United States of America, Plaintiff-appellee, v. Steve Martini, Defendant-appellant, 31 F.3d 781 (9th Cir. 1994)

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US Court of Appeals for the Ninth Circuit - 31 F.3d 781 (9th Cir. 1994) Argued and Submitted June 9, 1994. Decided July 22, 1994

Anthony Phillip Brooklier, Beverly Hills, CA, for defendant-appellant.

Brad M. Sonnenberg, Asst. U.S. Atty., Los Angeles, CA, for plaintiff-appellee.

Appeal from the United States District Court for the Central District of California.

Before: D.W. NELSON, BEEZER and KOZINSKI, Circuit Judges.


Steve Martini went to trial instead of accepting a plea agreement that would have resulted in a 70-month minimum sentence. He was convicted of two drug-related crimes and sentenced to ten years in prison. He now appeals his conviction, claiming he received ineffective assistance of counsel from a lawyer who advised him to reject the plea offer.

Martini received conflicting advice about the plea offer. The lawyer he had originally retained to represent him advised him to accept the plea. But Martini was dissatisfied with this advice and got a second opinion. Shortly before the plea offer was to expire, he approached a second lawyer--a lawyer who was not representing him in the case and who was completely unfamiliar with the facts and legal issues involved--and asked for an opinion about the plea offer. He told the lawyer that the government's case was weak, and that his codefendant would testify on his behalf at trial. SER 24-25. Based on this information and a review of the discovery in the case, this second lawyer suggested the case might be "triable."1  Id. at 25. Martini claims this second lawyer's advice constitutes ineffective assistance of counsel.2 

For a lawyer's advice to constitute ineffective assistance of counsel, it must come from a lawyer who is representing the criminal defendant or otherwise appearing on the defendant's behalf in the case. See Stoia v. United States, 22 F.3d 766, 768 (7th Cir. 1994) (" [A] defendant's constitutional right to effective assistance of counsel does not extend to those cases where a nonappearing attorney ... gives a defendant legal advice even though he has not been retained by the defendant to help prepare his defense...."). Here, the allegedly incompetent advice came from a lawyer who had no previous connection to the case and who was not representing Martini in his defense. Martini had retained counsel capable of "requir [ing] the prosecution's case to survive the crucible of meaningful adversarial testing," United States v. Cronic, 466 U.S. 648, 656, 104 S. Ct. 2039, 2045, 80 L. Ed. 2d 657 (1984), and he had not entrusted the second lawyer with the task of conducting his defense. The Sixth Amendment right to effective assistance of counsel guaranteed under Strickland v. Washington, 466 U.S. 668, 104 S. Ct. 2052, 80 L. Ed. 2d 674 (1984), does not include the right to receive good advice from every lawyer a criminal defendant consults about his case. Instead, it comprises only the right to the effective assistance of the counsel guaranteed by the Sixth Amendment--that is, the counsel who represents the criminal defendant and helps to prepare his defense. See id. at 687, 104 S. Ct. at 2064 (describing the inquiry as whether counsel was "functioning as the 'counsel' guaranteed the defendant by the Sixth Amendment"). If a criminal defendant in fact receives effective assistance of counsel from the lawyer he has retained to meet the prosecution's case, he cannot later claim that he received ineffective assistance of counsel from another lawyer he chose to consult.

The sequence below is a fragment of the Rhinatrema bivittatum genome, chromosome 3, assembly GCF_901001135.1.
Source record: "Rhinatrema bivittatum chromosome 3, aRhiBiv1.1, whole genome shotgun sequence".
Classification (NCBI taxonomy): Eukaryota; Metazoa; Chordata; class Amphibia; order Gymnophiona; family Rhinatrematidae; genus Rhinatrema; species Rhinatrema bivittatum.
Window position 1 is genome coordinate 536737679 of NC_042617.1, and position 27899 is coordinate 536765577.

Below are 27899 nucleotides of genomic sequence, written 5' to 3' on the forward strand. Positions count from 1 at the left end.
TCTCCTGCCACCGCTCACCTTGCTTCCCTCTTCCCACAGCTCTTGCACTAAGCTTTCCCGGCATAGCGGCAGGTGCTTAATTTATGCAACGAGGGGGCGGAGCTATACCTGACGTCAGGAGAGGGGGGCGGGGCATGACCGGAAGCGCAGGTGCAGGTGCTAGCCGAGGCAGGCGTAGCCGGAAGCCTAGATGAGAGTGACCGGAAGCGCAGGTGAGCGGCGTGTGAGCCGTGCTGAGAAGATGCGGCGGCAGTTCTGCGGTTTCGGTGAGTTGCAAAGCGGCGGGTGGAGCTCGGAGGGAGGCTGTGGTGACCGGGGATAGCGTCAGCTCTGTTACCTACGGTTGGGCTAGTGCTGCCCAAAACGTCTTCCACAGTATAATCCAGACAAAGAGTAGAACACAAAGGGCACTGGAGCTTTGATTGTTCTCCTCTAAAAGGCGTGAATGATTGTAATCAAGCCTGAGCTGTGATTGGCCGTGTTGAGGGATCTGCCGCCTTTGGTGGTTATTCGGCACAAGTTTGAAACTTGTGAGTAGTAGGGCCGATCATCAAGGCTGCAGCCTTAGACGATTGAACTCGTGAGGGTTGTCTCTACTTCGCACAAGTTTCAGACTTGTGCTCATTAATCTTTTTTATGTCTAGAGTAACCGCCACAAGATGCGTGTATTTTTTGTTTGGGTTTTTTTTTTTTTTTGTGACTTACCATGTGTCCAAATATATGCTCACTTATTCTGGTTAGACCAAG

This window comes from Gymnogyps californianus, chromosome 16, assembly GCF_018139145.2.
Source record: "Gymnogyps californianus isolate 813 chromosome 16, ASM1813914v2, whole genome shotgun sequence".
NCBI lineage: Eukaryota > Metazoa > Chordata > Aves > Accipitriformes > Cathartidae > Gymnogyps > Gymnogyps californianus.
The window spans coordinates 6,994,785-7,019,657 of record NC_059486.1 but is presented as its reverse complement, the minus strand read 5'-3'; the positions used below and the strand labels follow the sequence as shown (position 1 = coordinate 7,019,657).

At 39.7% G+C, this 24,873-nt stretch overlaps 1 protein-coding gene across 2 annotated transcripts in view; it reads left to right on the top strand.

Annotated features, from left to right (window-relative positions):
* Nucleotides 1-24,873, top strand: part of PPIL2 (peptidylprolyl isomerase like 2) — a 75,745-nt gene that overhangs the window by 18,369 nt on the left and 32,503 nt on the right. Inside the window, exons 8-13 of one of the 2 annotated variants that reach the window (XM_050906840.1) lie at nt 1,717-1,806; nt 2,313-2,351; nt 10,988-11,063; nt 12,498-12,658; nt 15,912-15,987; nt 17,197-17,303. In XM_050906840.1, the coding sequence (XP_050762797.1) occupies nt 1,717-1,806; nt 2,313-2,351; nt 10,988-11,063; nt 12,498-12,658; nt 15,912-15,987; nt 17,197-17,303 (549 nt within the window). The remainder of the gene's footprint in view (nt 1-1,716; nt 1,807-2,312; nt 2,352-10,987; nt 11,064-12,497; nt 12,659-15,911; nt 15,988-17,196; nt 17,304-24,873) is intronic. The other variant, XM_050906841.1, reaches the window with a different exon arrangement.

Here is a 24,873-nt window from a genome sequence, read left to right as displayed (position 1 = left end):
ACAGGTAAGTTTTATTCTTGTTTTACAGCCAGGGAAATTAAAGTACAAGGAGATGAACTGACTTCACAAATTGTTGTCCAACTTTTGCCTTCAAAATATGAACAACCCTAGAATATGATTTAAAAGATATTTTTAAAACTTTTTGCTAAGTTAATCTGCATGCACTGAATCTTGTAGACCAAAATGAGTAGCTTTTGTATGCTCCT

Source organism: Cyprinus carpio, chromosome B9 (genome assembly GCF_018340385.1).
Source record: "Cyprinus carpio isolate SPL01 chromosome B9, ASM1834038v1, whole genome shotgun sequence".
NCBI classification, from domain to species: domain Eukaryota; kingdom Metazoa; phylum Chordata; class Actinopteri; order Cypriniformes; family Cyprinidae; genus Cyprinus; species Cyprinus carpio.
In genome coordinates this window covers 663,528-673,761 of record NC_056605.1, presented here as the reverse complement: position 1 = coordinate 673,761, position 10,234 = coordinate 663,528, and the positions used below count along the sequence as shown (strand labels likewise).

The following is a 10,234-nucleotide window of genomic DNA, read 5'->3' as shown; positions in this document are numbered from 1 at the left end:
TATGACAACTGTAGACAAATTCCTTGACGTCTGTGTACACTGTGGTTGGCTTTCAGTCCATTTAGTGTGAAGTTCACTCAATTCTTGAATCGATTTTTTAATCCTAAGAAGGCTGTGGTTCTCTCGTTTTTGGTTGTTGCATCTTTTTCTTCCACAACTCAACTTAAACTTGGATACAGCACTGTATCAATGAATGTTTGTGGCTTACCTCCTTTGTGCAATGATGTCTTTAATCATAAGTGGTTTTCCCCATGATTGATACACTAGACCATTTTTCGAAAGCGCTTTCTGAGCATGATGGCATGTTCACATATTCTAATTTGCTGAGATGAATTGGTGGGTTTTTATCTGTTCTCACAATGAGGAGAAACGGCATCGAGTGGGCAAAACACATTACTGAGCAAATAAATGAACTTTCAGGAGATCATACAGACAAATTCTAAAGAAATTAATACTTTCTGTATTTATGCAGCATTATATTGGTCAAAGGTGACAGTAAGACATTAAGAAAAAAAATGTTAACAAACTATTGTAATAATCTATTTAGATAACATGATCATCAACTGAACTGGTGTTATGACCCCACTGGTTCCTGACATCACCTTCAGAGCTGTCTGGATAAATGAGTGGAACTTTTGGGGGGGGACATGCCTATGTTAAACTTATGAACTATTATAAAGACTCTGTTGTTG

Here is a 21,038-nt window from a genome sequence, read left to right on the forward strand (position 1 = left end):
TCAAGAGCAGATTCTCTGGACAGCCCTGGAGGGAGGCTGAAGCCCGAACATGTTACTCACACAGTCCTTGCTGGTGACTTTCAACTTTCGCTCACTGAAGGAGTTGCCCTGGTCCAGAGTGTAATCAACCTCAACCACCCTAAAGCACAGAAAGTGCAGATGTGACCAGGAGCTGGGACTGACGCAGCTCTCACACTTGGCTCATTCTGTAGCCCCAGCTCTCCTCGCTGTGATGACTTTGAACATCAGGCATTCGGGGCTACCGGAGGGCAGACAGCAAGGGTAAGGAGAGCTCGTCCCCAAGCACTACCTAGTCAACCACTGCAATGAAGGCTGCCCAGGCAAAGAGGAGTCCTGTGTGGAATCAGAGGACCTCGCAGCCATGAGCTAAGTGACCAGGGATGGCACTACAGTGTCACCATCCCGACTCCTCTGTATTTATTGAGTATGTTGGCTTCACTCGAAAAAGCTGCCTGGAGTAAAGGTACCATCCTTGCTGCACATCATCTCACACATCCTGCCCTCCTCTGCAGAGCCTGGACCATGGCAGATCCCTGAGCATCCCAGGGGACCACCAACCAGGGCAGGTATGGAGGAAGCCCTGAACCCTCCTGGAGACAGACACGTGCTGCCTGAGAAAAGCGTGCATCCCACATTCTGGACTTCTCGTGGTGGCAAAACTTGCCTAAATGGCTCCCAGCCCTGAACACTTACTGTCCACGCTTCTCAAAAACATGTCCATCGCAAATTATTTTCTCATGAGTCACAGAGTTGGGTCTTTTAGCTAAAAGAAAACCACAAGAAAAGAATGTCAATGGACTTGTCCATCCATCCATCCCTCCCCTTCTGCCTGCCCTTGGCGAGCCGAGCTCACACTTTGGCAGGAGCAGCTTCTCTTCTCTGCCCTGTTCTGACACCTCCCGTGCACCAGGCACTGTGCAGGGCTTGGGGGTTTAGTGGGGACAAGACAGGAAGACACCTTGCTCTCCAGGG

Without showing the advice he received from the second lawyer was advice of counsel within the meaning of Strickland, Martini cannot establish that his "counsel's representation fell below an objective standard of reasonableness." Id. at 688, 104 S. Ct. at 2064. Accordingly, Martini has failed to establish the deficient performance requirement for a claim of ineffective assistance of counsel under Strickland.



Trials are difficult to predict, and advising a criminal defendant whether to accept or reject a plea offer can be a tricky proposition. Based on what the second lawyer had been told, his advice may not have been unreasonable. To support a claim of ineffective assistance of counsel under Strickland, the advice would have to fall outside a "wide range of reasonable professional assistance." Strickland v. Washington, 466 U.S. 668, 689, 104 S. Ct. 2052, 2065, 80 L. Ed. 2d 674 (1984). As we dispose of Martini's appeal on other grounds, we do not reach this issue


At oral argument, Martini's lawyer suggested Martini might also have a claim for ineffective assistance of counsel based on his trial counsel's failure to reopen plea negotiations before trial. Martini did not raise this claim below, or in his briefs to this court. We therefore decline to reach the issue. See In re Riverside-Linden Inv. Co., 945 F.2d 320, 325 (9th Cir. 1991) ("By failing to raise the issue in its opening brief, [appellant] did not permit the issue to be 'fully explored,' and we consider the issue waived.") (quoting Ellingson v. Burlington N., Inc., 653 F.2d 1327, 1332 (9th Cir. 1981))